The concluding chapter of the book is written in an epistolary form. The authors discuss the maternal nature of exchange and reciprocity inherent in the reading, writing, and editing of a collection of essays. They locate themselves within their middle age, beyond the visceral shock of pregnancy, birth, and the early years with a baby. They, furthermore, reflect on what it means to continue to mother, be mothered, and engaged with maternal scholarship and performance practice into middle age, and how this more contemplative stage of maternal life might be positioned as active, powerful, and disruptive. Šimić and Underwood-Lee remain concerned with the figure of an impossible mother, not only lost to us in the hazy past when the children were little, but also in their present reality made up of an array of possible maternal relations. Reflexively they recognise a desire for and an enactment of collective maternal action thorough this editing or networking work, through writing and highlighting examples of maternal performance which are explicitly political and engaged in the building of a more compassionate and just world.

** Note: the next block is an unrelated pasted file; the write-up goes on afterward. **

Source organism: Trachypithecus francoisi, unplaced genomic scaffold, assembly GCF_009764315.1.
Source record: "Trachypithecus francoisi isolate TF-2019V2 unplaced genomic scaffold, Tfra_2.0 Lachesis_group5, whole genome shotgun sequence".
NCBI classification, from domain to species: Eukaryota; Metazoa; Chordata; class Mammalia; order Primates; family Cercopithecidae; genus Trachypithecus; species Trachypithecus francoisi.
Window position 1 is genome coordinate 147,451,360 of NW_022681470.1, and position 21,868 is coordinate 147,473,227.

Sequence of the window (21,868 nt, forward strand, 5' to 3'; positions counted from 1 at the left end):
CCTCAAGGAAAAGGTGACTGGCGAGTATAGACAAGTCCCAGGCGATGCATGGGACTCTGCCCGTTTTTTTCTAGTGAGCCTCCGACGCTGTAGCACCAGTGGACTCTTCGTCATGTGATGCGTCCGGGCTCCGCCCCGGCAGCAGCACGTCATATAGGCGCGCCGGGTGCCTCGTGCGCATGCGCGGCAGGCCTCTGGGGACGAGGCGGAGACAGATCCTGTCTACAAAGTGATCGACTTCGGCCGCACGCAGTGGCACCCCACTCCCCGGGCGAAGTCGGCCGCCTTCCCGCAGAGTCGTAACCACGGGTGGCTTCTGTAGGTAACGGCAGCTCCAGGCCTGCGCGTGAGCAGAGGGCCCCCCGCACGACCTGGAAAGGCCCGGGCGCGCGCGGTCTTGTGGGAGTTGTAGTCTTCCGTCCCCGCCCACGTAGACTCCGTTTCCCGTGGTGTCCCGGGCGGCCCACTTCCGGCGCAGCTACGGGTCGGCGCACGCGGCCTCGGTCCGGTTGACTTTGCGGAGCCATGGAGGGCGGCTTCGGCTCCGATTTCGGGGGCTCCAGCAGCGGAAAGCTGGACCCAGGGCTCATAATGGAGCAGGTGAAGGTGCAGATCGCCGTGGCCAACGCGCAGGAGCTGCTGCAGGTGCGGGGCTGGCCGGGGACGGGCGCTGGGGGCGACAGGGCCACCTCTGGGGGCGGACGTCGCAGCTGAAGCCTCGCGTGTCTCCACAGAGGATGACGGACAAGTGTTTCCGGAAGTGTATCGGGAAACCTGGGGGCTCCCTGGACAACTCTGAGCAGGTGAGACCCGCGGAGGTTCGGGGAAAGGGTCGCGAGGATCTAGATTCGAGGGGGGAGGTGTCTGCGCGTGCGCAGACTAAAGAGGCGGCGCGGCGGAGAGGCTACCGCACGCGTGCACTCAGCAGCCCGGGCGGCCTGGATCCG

|Name||Routledge Advances in Theatre and Performance|